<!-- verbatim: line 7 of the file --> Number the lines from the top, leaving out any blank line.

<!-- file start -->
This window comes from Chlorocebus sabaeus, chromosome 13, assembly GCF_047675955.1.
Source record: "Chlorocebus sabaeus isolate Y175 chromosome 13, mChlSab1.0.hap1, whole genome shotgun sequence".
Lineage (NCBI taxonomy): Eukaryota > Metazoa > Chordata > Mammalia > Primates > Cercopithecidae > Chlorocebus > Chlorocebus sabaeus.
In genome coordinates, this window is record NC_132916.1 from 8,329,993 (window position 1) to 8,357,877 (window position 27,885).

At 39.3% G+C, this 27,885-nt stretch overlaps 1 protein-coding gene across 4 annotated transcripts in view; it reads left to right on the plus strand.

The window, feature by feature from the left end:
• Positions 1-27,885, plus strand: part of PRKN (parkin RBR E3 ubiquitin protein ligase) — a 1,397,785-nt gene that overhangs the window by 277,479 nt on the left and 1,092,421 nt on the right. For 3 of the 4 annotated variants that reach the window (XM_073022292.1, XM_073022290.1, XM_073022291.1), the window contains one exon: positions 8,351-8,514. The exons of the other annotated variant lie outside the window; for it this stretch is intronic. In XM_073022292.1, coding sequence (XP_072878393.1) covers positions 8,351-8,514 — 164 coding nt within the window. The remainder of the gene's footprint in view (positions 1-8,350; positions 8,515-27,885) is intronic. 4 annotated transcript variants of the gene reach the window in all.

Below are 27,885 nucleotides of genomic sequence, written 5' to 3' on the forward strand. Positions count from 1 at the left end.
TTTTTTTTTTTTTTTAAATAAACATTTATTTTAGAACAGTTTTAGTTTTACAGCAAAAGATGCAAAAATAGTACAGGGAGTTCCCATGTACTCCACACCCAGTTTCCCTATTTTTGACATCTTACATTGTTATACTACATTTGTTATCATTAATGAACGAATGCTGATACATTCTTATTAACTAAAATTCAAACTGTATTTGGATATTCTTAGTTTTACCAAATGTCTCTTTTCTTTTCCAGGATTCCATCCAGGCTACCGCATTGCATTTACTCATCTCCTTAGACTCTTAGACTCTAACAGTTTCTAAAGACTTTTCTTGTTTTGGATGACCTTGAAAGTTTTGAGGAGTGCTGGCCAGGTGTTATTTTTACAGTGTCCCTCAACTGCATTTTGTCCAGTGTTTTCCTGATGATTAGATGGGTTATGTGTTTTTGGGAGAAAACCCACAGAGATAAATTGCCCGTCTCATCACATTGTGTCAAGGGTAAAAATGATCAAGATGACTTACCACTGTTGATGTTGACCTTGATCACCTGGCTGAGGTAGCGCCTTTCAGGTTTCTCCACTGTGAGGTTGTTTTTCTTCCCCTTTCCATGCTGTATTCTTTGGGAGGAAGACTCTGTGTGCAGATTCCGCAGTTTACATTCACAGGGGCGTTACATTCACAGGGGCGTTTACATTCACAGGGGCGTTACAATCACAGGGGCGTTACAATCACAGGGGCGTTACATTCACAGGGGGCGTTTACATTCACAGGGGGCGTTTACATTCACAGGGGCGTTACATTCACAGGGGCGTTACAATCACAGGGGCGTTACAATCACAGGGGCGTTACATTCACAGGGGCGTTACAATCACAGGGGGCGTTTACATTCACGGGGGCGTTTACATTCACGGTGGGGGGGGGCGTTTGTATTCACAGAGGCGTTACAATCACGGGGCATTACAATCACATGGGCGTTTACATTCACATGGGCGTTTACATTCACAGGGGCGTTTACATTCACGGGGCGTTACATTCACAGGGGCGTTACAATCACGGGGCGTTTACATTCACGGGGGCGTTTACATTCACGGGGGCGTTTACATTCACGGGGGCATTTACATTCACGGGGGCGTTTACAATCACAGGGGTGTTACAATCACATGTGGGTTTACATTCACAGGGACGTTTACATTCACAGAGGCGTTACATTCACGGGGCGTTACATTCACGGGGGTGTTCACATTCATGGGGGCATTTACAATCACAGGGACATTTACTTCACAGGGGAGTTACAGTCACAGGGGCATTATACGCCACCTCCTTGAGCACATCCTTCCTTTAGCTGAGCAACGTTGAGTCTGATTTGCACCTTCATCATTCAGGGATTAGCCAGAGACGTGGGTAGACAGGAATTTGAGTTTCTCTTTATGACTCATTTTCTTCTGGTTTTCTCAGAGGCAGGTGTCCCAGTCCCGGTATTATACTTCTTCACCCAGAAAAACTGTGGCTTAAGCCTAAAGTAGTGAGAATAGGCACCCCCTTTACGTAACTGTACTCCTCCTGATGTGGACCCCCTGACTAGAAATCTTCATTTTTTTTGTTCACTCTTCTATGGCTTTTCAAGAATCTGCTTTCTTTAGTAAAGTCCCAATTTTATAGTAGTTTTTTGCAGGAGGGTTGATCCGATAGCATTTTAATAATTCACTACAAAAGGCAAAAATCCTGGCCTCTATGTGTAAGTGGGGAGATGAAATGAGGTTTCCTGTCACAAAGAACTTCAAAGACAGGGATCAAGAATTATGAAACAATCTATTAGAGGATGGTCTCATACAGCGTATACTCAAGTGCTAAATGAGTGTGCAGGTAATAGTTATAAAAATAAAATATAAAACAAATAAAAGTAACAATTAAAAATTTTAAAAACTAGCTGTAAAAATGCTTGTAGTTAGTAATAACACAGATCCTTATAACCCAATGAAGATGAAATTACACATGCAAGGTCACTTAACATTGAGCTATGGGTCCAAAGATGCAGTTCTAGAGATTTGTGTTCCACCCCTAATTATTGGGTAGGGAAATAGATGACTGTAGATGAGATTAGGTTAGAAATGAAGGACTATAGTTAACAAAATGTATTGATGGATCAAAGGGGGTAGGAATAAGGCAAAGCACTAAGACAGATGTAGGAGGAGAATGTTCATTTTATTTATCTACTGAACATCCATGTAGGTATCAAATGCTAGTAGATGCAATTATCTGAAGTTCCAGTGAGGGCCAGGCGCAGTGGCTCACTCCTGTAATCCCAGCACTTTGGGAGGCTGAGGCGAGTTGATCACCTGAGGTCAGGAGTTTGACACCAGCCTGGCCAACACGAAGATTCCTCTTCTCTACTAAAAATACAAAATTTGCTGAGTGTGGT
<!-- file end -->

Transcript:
• Positions 1-27,885, plus strand: part of PRKN (parkin RBR E3 ubiquitin protein ligase) — a 1,397,785-nt gene that overhangs the window by 277,479 nt on the left and 1,092,421 nt on the right. For 3 of the 4 annotated variants that reach the window (XM_073022292.1, XM_073022290.1, XM_073022291.1), the window contains one exon: positions 8,351-8,514. The exons of the other annotated variant lie outside the window; for it this stretch is intronic. In XM_073022292.1, coding sequence (XP_072878393.1) covers positions 8,351-8,514 — 164 coding nt within the window. The remainder of the gene's footprint in view (positions 1-8,350; positions 8,515-27,885) is intronic. 4 annotated transcript variants of the gene reach the window in all.